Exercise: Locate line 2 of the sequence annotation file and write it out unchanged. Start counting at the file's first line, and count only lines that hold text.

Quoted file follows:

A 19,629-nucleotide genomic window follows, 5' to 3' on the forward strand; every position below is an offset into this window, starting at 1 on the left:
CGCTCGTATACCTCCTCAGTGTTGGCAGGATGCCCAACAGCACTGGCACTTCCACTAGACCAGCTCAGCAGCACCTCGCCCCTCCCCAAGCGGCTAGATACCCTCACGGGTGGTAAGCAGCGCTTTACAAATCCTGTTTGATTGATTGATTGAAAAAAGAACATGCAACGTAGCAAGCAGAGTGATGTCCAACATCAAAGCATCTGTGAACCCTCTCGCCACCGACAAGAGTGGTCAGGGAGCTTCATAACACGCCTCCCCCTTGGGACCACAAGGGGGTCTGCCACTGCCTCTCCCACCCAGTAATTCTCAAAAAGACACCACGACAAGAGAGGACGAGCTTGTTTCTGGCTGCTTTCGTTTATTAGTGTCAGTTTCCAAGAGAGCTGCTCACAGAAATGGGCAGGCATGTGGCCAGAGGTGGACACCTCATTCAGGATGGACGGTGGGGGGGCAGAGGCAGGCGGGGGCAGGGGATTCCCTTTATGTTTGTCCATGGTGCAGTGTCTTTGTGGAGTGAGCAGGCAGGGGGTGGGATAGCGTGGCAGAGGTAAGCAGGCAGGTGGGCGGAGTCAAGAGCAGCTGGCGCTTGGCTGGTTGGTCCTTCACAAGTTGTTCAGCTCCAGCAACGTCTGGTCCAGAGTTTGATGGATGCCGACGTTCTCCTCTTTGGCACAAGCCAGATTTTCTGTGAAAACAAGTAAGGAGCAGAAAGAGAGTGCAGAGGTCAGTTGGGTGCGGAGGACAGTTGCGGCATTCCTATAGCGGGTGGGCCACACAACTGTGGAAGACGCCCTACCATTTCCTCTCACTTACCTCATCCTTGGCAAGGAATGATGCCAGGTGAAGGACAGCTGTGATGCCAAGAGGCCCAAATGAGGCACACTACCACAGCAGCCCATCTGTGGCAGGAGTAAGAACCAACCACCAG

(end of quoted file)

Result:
CGCTCGTATACCTCCTCAGTGTTGGCAGGATGCCCAACAGCACTGGCACTTCCACTAGACCAGCTCAGCAGCACCTCGCCCCTCCCCAAGCGGCTAGATACCCTCACGGGTGGTAAGCAGCGCTTTACAAATCCTGTTTGATTGATTGATTGAAAAAAGAACATGCAACGTAGCAAGCAGAGTGATGTCCAACATCAAAGCATCTGTGAACCCTCTCGCCACCGACAAGAGTGGTCAGGGAGCTTCATAACACGCCTCCCCCTTGGGACCACAAGGGGGTCTGCCACTGCCTCTCCCACCCAGTAATTCTCAAAAAGACACCACGACAAGAGAGGACGAGCTTGTTTCTGGCTGCTTTCGTTTATTAGTGTCAGTTTCCAAGAGAGCTGCTCACAGAAATGGGCAGGCATGTGGCCAGAGGTGGACACCTCATTCAGGATGGACGGTGGGGGGGCAGAGGCAGGCGGGGGCAGGGGATTCCCTTTATGTTTGTCCATGGTGCAGTGTCTTTGTGGAGTGAGCAGGCAGGGGGTGGGATAGCGTGGCAGAGGTAAGCAGGCAGGTGGGCGGAGTCAAGAGCAGCTGGCGCTTGGCTGGTTGGTCCTTCACAAGTTGTTCAGCTCCAGCAACGTCTGGTCCAGAGTTTGATGGATGCCGACGTTCTCCTCTTTGGCACAAGCCAGATTTTCTGTGAAAACAAGTAAGGAGCAGAAAGAGAGTGCAGAGGTCAGTTGGGTGCGGAGGACAGTTGCGGCATTCCTATAGCGGGTGGGCCACACAACTGTGGAAGACGCCCTACCATTTCCTCTCACTTACCTCATCCTTGGCAAGGAATGATGCCAGGTGAAGGACAGCTGTGATGCCAAGAGGCCCAAATGAGGCACACTACCACAGCAGCCCATCTGTGGCAGGAGTAAGAACCAACCACCAG